Volcanos

The Beach
The Beach

This has been a volcano vacation.  Volcanic cones sit at either end of El Médano, Montaña Roja on the west, Montaña Pelada to the east.  I’ve climbed both, not long or strenuous hikes, but fascinating.

Roja was formed by a coastal eruption and is connected to the island by a causeway of volcanic debris and sand and what I assume is frozen lava, bands of pocked rock that reach across the beach into the water, holding pools of sea water in the crevices.  According to legend, one band, Peña Maria, is the remains of a woman whose lover was lost at sea returning to Tenerife after sailing to America to make his fortune.  Waiting on the beach for Juan’s return, Maria forgot to go home, lost her voice “and from her throat came only an anguished howl, analogous to the bellow of the waves.  The fishers gave her food out of pity and each time sadder and thinner. . . she ended up disappearing, like Juan, without trace of her body or the rags of her dress.” She was dragged into the sea to join the remains of her lover, and an enchanted goblin turned her into a rock — the Peña Maria. Quite a dramatic story for a placard on the boardwalk of a beach.

On Wednesday I was running on the trails by Roja and thinking it would be nice to run in to David, who was out walking, so we could climb the mountain together.  As I started on the trail back to our apartment, there was David.  We climbed to the 171 metre peak (I’ve been trying to think metric while I’m here and it’s not easy), a scramble in a few spots but mostly an easy hike along a red path, scattered with black and red rocks.  The magnetite in the soil, a naturally occurring iron oxide, gives the mountain and the surrounding landscape its color.  From the top the range of Teide, the large volcano to the north, dominates the horizon, with many smaller peaks — all volcano cones I assume — rising across the landscape.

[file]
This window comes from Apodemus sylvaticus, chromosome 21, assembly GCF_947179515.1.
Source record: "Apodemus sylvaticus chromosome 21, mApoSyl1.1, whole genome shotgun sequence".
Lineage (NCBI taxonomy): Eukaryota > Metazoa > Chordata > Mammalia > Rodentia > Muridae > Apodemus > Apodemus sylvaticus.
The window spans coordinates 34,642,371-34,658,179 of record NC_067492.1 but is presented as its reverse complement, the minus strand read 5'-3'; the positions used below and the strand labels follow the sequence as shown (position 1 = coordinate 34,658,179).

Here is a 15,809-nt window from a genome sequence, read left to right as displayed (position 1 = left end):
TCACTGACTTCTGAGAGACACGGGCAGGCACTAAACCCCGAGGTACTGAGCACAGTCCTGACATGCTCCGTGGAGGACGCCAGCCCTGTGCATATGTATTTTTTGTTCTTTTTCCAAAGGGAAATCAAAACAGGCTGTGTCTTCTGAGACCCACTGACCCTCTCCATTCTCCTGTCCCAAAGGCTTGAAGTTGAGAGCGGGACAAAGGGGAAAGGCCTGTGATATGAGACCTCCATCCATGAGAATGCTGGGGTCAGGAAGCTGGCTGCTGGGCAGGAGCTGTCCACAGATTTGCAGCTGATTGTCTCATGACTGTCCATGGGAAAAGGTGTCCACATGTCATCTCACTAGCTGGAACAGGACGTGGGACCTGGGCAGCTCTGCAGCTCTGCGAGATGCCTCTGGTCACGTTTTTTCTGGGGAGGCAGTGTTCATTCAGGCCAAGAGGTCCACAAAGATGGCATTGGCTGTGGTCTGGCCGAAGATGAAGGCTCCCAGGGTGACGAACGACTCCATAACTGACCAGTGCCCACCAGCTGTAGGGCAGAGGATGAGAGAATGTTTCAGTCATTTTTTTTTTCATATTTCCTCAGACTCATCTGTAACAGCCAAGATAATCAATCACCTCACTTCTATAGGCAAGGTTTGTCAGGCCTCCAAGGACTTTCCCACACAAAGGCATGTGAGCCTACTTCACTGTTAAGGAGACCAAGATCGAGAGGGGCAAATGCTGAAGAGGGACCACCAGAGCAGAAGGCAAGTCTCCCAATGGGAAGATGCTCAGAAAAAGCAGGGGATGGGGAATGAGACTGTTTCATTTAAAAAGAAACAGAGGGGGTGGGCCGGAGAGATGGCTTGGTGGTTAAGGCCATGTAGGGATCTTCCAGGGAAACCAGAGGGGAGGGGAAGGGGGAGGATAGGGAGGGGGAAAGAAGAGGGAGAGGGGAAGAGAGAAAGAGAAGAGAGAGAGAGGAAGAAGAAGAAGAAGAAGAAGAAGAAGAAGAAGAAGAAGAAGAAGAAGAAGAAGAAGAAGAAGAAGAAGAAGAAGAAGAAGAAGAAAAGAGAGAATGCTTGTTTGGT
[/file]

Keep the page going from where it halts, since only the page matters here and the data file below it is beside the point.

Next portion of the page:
On Friday we climbed Montaña Pelada, much smaller and pale by comparison, tan basalt sculpted into curved cuts on the ocean side by wind and waves.  Pelada was created by the process of hydrovolcanism (the interaction of magma from a volcano with a body of water), which created a caldera almost a kilometre in diameter.  (I know, I’m getting pretty technical here, but I’ve been surrounded by volcanos for a week and understanding how they got here has taken over my Google activity.  I admit I don’t understand all of what I’ve read about how Tenerife was formed, but at least I know more than I did.)

David and I scrambled to the peak of Pelada, following a crevice in the rock, and found a wide path across the shoulder of the ridge.  I was expecting a big hole at the top, but when David pointed out the wide scoop of land to the east I realized how big a kilometre is and of course, there it was, an expanse of the desert landscape in a depressed ring.  Both mountains have fossil dunes and as we climbed Pelada I found an embedded black rock studded with shells.